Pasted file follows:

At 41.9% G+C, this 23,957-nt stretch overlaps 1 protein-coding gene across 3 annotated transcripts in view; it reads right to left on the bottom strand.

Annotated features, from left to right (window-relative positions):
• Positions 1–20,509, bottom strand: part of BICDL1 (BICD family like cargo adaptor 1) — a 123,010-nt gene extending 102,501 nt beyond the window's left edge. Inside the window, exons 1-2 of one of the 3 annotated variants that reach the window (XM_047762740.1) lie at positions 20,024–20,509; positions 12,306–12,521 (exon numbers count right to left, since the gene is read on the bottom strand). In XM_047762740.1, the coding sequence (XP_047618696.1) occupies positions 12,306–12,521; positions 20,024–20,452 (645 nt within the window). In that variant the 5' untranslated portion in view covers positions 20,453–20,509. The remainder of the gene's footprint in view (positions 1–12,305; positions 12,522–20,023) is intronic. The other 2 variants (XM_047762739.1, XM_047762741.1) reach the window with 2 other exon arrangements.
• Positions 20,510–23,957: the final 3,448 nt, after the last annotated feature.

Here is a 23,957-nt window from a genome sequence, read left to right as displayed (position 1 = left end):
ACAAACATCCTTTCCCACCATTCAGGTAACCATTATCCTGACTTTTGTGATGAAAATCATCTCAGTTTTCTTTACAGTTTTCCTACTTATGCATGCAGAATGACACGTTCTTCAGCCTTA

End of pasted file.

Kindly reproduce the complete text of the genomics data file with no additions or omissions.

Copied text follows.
At 41.9% G+C, this 23,957-nt stretch overlaps 1 protein-coding gene across 3 annotated transcripts in view; it reads right to left on the bottom strand.

Annotated features, from left to right (window-relative positions):
• Positions 1–20,509, bottom strand: part of BICDL1 (BICD family like cargo adaptor 1) — a 123,010-nt gene extending 102,501 nt beyond the window's left edge. Inside the window, exons 1-2 of one of the 3 annotated variants that reach the window (XM_047762740.1) lie at positions 20,024–20,509; positions 12,306–12,521 (exon numbers count right to left, since the gene is read on the bottom strand). In XM_047762740.1, the coding sequence (XP_047618696.1) occupies positions 12,306–12,521; positions 20,024–20,452 (645 nt within the window). In that variant the 5' untranslated portion in view covers positions 20,453–20,509. The remainder of the gene's footprint in view (positions 1–12,305; positions 12,522–20,023) is intronic. The other 2 variants (XM_047762739.1, XM_047762741.1) reach the window with 2 other exon arrangements.
• Positions 20,510–23,957: the final 3,448 nt, after the last annotated feature.

Here is a 23,957-nt window from a genome sequence, read left to right as displayed (position 1 = left end):
ACAAACATCCTTTCCCACCATTCAGGTAACCATTATCCTGACTTTTGTGATGAAAATCATCTCAGTTTTCTTTACAGTTTTCCTACTTATGCATGCAGAATGACACGTTCTTCAGCCTTA